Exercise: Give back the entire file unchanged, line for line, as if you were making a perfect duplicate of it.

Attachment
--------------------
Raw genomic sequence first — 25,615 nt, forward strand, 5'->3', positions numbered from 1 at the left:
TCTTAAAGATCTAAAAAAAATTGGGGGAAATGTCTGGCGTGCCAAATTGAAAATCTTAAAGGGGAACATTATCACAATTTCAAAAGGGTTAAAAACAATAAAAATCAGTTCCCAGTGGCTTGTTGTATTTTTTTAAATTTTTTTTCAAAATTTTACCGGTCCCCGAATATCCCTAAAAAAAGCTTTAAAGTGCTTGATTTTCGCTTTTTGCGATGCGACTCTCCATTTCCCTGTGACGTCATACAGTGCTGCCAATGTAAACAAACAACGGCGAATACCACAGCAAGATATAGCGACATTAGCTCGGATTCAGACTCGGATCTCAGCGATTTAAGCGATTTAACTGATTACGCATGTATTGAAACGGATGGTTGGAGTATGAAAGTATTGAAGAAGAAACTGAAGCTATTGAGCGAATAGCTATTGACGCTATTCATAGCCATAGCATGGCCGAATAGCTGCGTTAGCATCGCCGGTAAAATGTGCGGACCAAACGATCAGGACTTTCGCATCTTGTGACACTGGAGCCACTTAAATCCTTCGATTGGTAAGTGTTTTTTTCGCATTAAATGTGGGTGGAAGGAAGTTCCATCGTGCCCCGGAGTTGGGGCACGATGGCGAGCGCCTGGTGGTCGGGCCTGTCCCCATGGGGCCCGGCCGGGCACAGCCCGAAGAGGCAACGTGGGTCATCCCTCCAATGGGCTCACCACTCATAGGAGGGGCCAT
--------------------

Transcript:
Raw genomic sequence first — 25,615 nt, forward strand, 5'->3', positions numbered from 1 at the left:
TCTTAAAGATCTAAAAAAAATTGGGGGAAATGTCTGGCGTGCCAAATTGAAAATCTTAAAGGGGAACATTATCACAATTTCAAAAGGGTTAAAAACAATAAAAATCAGTTCCCAGTGGCTTGTTGTATTTTTTTAAATTTTTTTTCAAAATTTTACCGGTCCCCGAATATCCCTAAAAAAAGCTTTAAAGTGCTTGATTTTCGCTTTTTGCGATGCGACTCTCCATTTCCCTGTGACGTCATACAGTGCTGCCAATGTAAACAAACAACGGCGAATACCACAGCAAGATATAGCGACATTAGCTCGGATTCAGACTCGGATCTCAGCGATTTAAGCGATTTAACTGATTACGCATGTATTGAAACGGATGGTTGGAGTATGAAAGTATTGAAGAAGAAACTGAAGCTATTGAGCGAATAGCTATTGACGCTATTCATAGCCATAGCATGGCCGAATAGCTGCGTTAGCATCGCCGGTAAAATGTGCGGACCAAACGATCAGGACTTTCGCATCTTGTGACACTGGAGCCACTTAAATCCTTCGATTGGTAAGTGTTTTTTTCGCATTAAATGTGGGTGGAAGGAAGTTCCATCGTGCCCCGGAGTTGGGGCACGATGGCGAGCGCCTGGTGGTCGGGCCTGTCCCCATGGGGCCCGGCCGGGCACAGCCCGAAGAGGCAACGTGGGTCATCCCTCCAATGGGCTCACCACTCATAGGAGGGGCCAT